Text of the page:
Leadership has always been a bit messy, especially in schools, where leaders have always had to navigate ambiguity and complexity, write Sean Slade and Alyssa Gallagher for an article in EdSurge. The collective, and somewhat traumatic, experiences of the pandemic, racial and civil unrest, and difficult school reopenings have exposed many cracks in education and revealed a certain vulnerability in education leadership.

While there may not have been many guidelines, this form of leadership — messy leadership or leading in uncertainty — does have a history, with roots in design thinking, collaborative leadership and even the flat hierarchy movement.

Messy leadership refers to key mindsets and behaviors that have allowed leaders to successfully lead rapid change within organizations able to thrive within the messiness.

BTS Spark, a global education nonprofit, recently reviewed its data of over 1,000 school leaders who had been coached during 2020 in the peak of the pandemic. Anonymized data from these coaching conversations offer rich insights that highlight how certain leaders struggled, staying stuck in certain habits, and how by contrast other leaders thrived and succeeded in the messiness.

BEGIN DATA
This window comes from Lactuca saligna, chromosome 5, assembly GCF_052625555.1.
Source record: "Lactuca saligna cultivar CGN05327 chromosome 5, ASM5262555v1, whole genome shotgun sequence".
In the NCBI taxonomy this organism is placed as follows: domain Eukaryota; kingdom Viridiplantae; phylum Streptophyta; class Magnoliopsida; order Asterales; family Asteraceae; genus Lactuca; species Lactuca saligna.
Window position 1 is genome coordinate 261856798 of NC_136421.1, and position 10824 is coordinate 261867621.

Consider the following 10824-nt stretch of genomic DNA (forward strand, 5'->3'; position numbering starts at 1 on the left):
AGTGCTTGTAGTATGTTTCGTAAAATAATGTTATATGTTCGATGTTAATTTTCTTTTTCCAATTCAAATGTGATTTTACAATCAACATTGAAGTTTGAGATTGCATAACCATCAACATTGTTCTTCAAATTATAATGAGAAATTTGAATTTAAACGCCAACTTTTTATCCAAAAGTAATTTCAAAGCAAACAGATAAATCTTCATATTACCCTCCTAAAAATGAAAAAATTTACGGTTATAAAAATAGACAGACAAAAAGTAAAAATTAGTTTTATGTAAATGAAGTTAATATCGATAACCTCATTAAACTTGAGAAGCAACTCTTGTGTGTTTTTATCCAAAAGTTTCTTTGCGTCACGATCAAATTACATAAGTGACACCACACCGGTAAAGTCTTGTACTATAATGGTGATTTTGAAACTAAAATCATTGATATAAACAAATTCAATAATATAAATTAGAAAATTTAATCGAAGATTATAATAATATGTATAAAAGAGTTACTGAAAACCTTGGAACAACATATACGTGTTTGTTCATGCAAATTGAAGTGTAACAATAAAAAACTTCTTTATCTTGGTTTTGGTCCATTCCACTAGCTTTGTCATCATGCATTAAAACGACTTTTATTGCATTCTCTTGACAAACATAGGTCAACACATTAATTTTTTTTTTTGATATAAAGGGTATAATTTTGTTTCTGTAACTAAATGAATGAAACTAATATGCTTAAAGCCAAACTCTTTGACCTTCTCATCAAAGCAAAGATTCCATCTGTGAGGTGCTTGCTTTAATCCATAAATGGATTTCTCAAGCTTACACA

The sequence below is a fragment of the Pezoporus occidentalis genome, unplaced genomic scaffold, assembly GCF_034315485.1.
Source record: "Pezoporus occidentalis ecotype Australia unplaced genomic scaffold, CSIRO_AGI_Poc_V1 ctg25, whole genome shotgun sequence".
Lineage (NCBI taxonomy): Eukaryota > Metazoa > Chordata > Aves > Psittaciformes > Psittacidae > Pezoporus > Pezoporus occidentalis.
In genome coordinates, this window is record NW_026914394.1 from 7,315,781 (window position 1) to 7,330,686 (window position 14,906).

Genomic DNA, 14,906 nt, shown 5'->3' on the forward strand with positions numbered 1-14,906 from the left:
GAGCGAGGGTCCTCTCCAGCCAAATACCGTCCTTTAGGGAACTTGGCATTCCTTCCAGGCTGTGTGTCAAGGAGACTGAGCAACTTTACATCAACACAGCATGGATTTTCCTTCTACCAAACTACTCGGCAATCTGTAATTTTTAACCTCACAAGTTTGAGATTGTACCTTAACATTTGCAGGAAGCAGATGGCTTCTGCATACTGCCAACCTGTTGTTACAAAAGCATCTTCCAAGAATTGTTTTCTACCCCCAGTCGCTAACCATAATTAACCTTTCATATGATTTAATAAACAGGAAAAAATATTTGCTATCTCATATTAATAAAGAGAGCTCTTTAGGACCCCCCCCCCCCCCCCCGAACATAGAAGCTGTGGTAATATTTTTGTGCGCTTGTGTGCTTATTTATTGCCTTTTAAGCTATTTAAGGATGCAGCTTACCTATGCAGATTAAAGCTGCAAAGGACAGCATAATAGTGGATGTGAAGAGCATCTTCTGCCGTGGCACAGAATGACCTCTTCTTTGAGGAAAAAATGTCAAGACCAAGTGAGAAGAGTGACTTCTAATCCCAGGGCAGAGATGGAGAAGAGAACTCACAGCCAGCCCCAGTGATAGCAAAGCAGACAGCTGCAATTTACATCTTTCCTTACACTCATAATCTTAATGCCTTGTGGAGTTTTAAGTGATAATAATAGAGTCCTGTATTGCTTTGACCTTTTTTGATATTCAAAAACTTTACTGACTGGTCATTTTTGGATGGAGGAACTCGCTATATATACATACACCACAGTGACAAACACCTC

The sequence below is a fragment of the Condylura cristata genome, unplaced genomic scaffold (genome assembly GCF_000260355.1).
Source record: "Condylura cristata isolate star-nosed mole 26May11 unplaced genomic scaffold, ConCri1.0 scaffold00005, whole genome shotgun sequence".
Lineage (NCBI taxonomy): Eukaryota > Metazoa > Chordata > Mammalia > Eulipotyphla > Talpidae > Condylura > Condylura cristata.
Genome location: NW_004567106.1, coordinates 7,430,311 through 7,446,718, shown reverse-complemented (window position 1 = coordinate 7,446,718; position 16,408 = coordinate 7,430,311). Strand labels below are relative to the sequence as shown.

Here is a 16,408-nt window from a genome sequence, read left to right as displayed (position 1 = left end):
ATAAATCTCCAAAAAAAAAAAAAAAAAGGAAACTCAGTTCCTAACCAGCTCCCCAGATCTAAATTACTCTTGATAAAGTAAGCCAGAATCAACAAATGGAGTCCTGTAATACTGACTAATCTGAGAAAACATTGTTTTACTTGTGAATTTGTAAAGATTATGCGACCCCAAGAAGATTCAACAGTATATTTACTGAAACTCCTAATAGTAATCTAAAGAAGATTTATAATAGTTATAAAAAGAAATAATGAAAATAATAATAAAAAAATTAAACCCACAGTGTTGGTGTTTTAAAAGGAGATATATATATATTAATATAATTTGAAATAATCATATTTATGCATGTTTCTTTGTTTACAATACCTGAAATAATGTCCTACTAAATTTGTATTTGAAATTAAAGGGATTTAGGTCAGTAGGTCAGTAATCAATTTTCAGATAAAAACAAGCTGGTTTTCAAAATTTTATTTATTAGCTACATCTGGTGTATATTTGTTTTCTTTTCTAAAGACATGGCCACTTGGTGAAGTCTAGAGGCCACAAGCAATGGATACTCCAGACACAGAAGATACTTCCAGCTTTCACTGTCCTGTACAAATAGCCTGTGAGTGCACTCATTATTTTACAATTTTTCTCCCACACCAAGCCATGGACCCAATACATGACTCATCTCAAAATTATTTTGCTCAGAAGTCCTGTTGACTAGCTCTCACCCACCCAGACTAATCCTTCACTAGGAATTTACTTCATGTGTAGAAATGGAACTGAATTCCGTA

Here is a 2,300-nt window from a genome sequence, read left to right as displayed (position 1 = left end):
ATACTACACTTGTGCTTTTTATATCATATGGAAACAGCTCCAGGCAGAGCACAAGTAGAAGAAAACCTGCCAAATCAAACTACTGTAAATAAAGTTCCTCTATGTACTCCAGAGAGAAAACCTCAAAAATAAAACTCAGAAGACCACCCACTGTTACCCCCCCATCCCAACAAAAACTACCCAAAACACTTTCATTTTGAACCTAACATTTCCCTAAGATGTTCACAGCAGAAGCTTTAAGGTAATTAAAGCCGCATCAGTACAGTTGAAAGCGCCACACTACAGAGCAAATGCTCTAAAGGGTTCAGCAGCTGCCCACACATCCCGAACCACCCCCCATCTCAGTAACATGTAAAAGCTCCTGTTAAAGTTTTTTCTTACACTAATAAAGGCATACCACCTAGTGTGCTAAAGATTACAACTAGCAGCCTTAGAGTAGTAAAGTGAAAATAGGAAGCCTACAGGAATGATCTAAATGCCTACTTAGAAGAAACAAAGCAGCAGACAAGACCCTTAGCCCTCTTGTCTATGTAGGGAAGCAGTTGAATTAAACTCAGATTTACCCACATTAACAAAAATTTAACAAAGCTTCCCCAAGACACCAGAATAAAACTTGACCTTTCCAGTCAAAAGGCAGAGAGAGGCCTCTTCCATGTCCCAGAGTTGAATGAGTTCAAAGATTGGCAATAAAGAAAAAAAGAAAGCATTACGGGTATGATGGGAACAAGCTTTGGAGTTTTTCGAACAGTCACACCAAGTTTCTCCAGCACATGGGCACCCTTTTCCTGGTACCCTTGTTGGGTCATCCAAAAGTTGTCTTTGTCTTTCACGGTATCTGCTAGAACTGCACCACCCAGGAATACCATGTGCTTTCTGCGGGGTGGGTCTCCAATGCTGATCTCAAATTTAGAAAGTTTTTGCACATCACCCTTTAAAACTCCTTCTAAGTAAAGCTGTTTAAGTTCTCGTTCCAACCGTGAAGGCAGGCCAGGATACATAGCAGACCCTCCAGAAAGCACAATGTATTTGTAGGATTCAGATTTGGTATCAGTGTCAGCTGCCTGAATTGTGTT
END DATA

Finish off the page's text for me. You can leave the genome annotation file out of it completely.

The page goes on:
Messy leadership offers these benefits:

  • Multiplying perspective: Taking the broader view of an issue and of the potential outcomes. It’s moving away from a short-term or myopic view of an individual problem.
  • Emotional connection: Bringing emotion and empathy back into leadership and decision making.
  • Seizing momentum: Being prepared to adjust or alter course and not get stuck in a predetermined path or process. This requires flexibility in thinking and a willingness to admit mistakes.
  • Sensing the future: Being open to new ideas, solutions and processes and testing them quickly. Leaders create quick learning loops with rapid iterations where ideas are prototyped and tested without going through full committee cycles.
  • Your ego: Being comfortable with “I don’t know” and setting aside ego and role as traditional leader.

This MESSY acronym was selected intentionally to describe the type of leader who doesn’t try to control a fast changing, chaotic environment, but finds a way of leading in it with a different level of maturity.